Adonis Diaries

A short history of Workers’ Day: May 1

Posted on: May 3, 2016

A short history of Workers’ Day: May 1

The happy idea of using a proletarian holiday celebration as a means to attain the 8-hour day was first born in Australia. The workers there decided in 1856 to organize a day of complete stoppage together with meetings and entertainment as a demonstration in favor of the eight-hour day.

Marj Henningsen shared this link

The day of this celebration was to be April 21.

At first, the Australian workers intended this only for the year 1856. But this first celebration had such a strong effect on the proletarian masses of Australia, enlivening them and leading to new agitation, that it was decided to repeat the celebration every year.

In fact, what could give the workers greater courage and faith in their own strength than a mass work stoppage which they had decided themselves?

What could give more courage to the eternal slaves of the factories and the workshops than the mustering of their own troops?

Thus, the idea of a proletarian celebration was quickly accepted and, from Australia, began to spread to other countries until finally it had conquered the whole proletarian world.

The first to follow the example of the Australian workers were the Americans.

In 1886 they decided that May 1 should be the day of universal work stoppage. On this day two hundred thousand of them left their work and demanded the eight-hour day. Later, police and legal harassment prevented the workers for many years from repeating this [size of] demonstration.

However in 1888 they renewed their decision and decided that the next celebration would be May 1, 1890.

In the meanwhile, the workers’ movement in Europe had grown strong and animated.

The most powerful expression of this movement occurred at the International Workers’ Congress in 1889. At this congress, attended by four hundred delegates, it was decided that the eight-hour day must be the first demand.

Whereupon the delegate of the French unions, the worker Lavigne from Bordeaux, moved that this demand be expressed in all countries through a universal work stoppage. The delegate of the American workers called attention to the decision of his comrades to strike on May 1, 1890, and the congress decided on this date for the universal proletarian celebration.

In this case, as thirty years before in Australia, the workers really thought only of a one-time demonstration. The congress decided that the workers of all lands would demonstrate together for the eight-hour day on May 1, 1890. No one spoke of a repetition of the holiday for the next years.

Naturally no one could predict the lightning-like way in which this idea would succeed and how quickly it would be adopted by the working classes.

However, it was enough to celebrate the May Day simply one time in order that everyone understand and feel that May Day must be a yearly and continuing institution.

The first of May demanded the introduction of the eight-hour day. But even after this goal was reached, May Day was not given up. As long as the struggle of the workers against the bourgeoisie and the ruling class continues, as long as all demands are not met, May Day will be the yearly expression of these demands.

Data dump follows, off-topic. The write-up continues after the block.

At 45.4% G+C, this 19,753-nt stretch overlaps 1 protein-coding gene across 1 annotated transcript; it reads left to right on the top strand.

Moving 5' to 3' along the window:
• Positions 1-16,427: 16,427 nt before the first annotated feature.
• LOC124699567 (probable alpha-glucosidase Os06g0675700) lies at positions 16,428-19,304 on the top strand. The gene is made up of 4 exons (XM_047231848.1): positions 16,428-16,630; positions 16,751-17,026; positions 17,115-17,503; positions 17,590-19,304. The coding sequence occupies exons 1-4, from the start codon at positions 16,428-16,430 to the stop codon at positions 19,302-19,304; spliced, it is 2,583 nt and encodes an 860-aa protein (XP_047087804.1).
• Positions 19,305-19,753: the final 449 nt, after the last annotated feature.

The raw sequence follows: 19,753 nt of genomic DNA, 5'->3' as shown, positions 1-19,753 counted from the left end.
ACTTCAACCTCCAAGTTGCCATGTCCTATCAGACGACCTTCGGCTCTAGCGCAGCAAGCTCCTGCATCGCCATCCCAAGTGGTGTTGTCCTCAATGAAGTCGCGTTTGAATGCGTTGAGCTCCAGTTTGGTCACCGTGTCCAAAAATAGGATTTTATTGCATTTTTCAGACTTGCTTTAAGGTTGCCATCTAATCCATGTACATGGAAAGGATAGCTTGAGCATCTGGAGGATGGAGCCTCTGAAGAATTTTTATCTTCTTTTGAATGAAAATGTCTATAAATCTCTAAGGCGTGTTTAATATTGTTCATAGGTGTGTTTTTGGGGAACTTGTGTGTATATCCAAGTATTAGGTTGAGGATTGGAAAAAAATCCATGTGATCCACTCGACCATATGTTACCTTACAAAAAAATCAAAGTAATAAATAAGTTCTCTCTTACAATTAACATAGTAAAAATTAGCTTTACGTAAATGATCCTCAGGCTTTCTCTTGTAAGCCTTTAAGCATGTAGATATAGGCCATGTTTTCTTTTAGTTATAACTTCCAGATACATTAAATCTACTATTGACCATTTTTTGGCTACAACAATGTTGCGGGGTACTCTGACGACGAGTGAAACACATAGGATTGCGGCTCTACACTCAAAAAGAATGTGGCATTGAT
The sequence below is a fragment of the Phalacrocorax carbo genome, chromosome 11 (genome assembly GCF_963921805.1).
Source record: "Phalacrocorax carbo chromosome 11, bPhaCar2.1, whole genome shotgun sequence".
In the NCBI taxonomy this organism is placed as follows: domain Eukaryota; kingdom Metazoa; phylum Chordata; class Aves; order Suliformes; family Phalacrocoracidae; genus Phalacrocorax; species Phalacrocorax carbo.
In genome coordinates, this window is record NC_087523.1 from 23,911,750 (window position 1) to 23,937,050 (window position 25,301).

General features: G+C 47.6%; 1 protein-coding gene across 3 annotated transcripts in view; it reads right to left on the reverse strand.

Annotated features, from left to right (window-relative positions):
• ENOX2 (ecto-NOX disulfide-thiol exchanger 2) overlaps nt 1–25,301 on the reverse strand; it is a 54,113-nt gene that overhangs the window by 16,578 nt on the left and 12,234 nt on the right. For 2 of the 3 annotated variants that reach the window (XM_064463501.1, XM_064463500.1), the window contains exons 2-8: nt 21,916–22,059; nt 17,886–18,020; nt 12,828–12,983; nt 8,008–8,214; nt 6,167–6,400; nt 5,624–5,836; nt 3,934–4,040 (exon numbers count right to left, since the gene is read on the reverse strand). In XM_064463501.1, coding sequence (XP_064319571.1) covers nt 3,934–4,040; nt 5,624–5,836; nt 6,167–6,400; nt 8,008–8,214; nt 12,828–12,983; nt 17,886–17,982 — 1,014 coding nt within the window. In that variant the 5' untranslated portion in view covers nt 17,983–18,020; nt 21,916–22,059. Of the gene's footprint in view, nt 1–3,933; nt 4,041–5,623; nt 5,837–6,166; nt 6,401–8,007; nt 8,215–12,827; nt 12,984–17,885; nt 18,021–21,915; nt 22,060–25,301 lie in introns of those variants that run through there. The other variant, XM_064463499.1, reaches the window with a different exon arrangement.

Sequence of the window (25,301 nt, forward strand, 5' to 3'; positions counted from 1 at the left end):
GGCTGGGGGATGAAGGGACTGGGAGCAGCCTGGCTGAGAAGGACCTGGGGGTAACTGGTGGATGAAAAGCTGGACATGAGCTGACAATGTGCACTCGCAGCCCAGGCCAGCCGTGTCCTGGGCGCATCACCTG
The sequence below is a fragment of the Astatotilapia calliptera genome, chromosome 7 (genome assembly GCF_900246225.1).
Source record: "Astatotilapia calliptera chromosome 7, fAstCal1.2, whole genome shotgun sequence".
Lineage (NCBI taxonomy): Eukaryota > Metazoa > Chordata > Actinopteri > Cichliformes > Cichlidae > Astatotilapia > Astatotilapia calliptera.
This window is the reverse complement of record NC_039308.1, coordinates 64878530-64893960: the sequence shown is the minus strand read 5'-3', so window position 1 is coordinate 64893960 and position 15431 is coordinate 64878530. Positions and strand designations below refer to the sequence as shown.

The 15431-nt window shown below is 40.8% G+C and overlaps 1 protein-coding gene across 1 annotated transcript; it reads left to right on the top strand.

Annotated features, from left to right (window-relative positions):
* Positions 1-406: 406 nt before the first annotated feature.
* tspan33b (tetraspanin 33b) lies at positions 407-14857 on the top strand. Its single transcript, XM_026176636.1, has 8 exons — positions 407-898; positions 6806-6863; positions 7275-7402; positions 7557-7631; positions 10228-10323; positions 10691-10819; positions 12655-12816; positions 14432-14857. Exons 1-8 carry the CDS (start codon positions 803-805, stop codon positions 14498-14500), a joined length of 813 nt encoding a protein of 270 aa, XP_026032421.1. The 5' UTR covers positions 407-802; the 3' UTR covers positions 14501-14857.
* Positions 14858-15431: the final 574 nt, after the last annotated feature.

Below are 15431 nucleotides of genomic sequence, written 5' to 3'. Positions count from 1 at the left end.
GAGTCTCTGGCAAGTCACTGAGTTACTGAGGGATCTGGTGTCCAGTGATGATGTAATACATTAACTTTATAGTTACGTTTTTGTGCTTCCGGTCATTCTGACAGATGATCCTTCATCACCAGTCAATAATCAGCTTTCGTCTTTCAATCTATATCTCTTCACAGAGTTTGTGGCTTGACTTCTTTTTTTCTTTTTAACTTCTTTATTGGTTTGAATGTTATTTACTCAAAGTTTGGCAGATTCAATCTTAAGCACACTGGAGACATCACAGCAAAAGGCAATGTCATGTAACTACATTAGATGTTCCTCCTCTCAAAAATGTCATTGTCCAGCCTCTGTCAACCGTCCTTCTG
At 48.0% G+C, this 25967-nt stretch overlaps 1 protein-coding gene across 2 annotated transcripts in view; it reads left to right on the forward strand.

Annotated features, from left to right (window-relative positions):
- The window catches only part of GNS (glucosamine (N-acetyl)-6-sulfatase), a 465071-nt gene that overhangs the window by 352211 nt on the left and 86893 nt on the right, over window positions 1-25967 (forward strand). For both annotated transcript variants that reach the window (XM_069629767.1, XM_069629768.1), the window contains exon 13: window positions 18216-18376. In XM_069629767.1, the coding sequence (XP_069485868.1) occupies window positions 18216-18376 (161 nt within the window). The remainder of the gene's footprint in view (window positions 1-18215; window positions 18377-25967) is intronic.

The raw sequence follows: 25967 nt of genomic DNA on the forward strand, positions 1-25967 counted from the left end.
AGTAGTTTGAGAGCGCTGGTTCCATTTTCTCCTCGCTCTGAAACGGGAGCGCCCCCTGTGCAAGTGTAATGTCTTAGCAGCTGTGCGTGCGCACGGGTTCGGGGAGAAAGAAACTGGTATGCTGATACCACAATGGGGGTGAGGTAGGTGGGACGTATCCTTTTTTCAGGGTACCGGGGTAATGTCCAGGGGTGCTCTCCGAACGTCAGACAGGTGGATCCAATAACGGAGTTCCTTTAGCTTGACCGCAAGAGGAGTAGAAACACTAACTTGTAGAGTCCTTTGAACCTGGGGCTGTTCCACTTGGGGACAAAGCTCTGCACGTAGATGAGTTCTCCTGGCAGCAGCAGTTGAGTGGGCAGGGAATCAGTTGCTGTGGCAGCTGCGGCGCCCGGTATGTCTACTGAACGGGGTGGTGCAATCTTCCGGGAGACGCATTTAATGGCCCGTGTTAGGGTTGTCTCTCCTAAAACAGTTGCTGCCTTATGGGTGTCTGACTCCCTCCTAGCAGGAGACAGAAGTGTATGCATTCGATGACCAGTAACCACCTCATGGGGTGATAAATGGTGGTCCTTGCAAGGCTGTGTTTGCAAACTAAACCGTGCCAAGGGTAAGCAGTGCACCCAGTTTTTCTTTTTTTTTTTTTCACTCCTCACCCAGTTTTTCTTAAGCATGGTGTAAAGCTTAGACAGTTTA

And, when better days dawn, when the working class of the world has won its deliverance then too humanity will probably celebrate May Day in honor of the bitter struggles and the many sufferings of the past.

 Demonstrators Demand Immigration Reform Across The United States

The protests have become routine annual occurrences, highlighting the degree to which Latinos have driven a resurgence of the International Workers’ Day, which is not officially recognized as a holiday in the United States.

Though the U.S. government shuns May Day in favor of Labor Day in September, the holiday originated to commemorate an event in U.S. history.

In 1889, the Second International designated May 1 to mark the anniversary of the Haymarket Affair, a violent clash between cops and protesting workers that occurred three years before.

But immigrants from Latin America, where most countries celebrate May Day, have reframed the holiday in recent years.

A massive immigration protest and boycott in 2006 drew hundreds of thousands into the streets, according to CNN.

Congress is currently considering a bipartisan immigration proposal that would provide a pathway to citizenship for the undocumented and pour billions more dollars into border security efforts.

Latin American countries also marked the workers’ holiday with marches, though often of a more contentious nature. Supporters and opponents of Venezuela’s new President Nicolás Maduro held demonstrations in Caracas, confrontations between Colombian protesters and police led to 90 arrests in Bogotá, and a new class of entrepreneurs tried to make a buck off of throngs of demonstrators in Havana.

See what May Day protests looked like across the United States and in Latin America in the slideshow above.

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